What does an egg-shaped skateboard have to do with the future of transportation? That isn’t a joke waiting for a punchline — it’s a question that becomes more important as people flock to cities, rely on mass transit, and wonder how to reach their destination from the bus stop. Elos and its platter-sized skateboard might be the answer we need.

Elos first designed its skateboard in 2006. The goal: A skateboard that people can easily learn to ride, carry with them, and find if it’s lost. If it catches on — and the Kickstarter project to manufacture the board suggests that it will — this weird product could help city dwellers solve one of the most vexing problems with the future of mass transit.

Experts call it the “first-last-mile problem.” Most people call it the obvious question of how likely someone is to use public transportation if it means they have to walk a mile to and from the main hubs. Few people want to spend an hour walking to a bus stop or from a subway station every time they want to take a trip to another part of the city.

It doesn’t matter if a city decides to adopt futuristic subways or trains — the last-mile problem looms high over efforts to modernize public transit.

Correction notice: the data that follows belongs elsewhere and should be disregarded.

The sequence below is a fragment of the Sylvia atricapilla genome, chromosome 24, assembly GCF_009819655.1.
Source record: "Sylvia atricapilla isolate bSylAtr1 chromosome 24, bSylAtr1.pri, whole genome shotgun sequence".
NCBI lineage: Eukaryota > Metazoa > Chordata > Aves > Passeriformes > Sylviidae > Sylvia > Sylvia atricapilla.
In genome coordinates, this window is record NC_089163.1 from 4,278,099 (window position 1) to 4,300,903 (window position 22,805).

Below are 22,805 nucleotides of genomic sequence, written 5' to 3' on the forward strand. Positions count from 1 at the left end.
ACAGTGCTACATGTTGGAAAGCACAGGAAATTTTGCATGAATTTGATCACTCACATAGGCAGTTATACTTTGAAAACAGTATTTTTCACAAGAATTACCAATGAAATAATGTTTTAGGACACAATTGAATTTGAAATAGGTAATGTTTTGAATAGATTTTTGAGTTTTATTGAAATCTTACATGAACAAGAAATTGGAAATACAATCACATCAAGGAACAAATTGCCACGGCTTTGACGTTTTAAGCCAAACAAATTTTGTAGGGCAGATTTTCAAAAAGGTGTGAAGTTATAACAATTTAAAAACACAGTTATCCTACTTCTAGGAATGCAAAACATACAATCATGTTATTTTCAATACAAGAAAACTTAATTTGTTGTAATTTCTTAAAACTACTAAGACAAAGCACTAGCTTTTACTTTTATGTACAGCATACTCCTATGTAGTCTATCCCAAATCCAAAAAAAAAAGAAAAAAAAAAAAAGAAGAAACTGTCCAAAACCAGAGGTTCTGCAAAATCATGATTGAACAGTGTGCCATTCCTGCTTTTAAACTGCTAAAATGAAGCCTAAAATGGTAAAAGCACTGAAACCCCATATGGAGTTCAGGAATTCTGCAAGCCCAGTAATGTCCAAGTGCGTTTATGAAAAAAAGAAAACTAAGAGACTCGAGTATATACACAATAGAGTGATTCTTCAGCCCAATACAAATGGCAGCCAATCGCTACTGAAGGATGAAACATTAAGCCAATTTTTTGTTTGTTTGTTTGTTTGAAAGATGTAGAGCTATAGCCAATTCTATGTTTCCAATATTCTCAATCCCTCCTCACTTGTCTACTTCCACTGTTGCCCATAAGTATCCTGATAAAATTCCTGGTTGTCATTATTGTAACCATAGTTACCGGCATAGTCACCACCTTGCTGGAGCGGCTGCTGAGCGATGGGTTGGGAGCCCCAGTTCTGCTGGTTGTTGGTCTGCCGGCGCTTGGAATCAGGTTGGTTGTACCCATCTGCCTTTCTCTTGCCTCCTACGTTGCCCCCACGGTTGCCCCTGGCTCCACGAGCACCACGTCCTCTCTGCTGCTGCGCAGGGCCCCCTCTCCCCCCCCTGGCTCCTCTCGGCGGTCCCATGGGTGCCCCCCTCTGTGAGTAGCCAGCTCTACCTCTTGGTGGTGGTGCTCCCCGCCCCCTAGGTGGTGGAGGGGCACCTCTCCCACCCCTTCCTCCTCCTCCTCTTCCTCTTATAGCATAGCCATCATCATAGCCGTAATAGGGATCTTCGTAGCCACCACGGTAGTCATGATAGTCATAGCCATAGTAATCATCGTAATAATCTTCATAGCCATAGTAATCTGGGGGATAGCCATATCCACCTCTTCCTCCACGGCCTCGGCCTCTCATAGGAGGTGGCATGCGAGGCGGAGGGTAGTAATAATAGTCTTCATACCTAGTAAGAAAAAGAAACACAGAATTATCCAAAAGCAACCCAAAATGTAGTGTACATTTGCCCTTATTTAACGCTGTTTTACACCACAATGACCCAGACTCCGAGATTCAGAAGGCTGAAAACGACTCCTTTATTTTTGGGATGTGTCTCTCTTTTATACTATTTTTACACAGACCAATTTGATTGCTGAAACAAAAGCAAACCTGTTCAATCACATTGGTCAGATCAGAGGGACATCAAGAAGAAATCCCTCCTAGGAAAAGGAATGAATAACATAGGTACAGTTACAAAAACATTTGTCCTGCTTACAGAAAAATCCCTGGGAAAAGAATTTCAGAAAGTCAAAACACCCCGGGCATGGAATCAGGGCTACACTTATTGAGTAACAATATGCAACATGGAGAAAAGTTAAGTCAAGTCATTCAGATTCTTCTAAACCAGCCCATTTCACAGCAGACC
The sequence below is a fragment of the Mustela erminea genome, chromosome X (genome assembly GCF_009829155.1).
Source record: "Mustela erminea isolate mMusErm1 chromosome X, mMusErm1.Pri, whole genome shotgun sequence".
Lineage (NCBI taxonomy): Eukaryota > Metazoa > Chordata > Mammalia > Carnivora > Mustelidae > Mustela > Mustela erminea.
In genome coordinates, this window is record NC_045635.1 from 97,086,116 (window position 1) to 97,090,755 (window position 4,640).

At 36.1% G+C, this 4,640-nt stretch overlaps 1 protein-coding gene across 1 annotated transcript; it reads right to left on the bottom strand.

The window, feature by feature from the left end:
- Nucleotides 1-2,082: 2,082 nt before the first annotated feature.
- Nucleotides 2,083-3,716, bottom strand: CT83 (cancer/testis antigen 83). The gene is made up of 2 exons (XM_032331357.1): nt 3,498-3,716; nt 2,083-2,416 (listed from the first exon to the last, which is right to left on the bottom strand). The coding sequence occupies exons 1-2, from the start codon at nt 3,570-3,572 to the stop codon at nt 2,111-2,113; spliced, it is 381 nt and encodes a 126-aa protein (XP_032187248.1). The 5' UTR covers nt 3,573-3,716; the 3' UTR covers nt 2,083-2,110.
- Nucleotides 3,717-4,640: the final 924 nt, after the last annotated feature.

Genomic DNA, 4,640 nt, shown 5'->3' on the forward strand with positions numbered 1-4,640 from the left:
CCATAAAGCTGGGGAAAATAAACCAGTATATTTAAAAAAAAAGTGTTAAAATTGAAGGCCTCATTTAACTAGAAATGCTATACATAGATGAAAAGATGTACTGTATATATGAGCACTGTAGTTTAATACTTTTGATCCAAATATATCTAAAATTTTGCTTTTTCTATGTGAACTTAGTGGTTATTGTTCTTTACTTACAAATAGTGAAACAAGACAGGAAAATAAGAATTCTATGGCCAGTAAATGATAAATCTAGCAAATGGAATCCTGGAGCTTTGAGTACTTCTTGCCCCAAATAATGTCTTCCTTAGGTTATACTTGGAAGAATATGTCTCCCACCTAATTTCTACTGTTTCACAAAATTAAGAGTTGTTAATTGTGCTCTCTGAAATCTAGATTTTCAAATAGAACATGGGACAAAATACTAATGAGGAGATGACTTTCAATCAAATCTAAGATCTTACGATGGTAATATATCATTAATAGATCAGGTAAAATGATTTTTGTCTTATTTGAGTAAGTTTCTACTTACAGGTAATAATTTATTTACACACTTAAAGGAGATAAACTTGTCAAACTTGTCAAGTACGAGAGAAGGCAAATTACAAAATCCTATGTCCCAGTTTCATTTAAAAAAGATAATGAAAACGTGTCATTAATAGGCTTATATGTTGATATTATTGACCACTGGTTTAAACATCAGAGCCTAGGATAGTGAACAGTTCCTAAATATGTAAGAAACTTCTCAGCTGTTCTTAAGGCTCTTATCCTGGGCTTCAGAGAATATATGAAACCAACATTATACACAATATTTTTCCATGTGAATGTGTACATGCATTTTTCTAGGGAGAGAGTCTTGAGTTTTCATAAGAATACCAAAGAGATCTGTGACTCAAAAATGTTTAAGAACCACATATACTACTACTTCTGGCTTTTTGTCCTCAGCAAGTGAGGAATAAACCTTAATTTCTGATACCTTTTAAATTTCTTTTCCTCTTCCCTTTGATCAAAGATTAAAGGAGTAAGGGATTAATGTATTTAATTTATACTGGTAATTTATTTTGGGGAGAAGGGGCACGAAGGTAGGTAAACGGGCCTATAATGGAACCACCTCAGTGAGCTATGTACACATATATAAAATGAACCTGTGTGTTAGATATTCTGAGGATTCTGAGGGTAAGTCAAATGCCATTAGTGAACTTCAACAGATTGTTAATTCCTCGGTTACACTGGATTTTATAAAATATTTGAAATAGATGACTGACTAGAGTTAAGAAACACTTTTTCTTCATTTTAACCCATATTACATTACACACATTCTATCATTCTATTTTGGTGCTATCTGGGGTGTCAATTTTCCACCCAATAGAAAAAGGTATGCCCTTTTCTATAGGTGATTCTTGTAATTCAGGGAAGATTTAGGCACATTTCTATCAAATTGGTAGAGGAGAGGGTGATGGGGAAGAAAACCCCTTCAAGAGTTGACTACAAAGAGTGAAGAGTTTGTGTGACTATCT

Some companies are trying to tackle this problem with self-driving buses that ferry people to larger transportation hubs. But what if everyone could ride a skateboard instead? Wouldn’t that be cheaper, easier, and make the daily commute even more convenient?

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That’s why cities like Denver, Vancouver, and Stockholm, all of which have plans to reduce the number of cars on their streets, should embrace upcoming last-mile solutions like Elos.

And people do want to ditch their cars: Data from Santa Barbara shows that between 2013 and 2014 more people started to walk, work at home, take public transit, or ride a bike to work. Something like Elos could help boost those numbers and bring down the amount of people driving alone.

Inverse reached out to Elos to learn more about its skateboard and will update this post if we hear back. The company has raised $70,000 and counting on Kickstarter to make its skateboards a reality. Now we’ll just have to see if it’s really the last-mile solution it has the potential to become.

Photos via Elos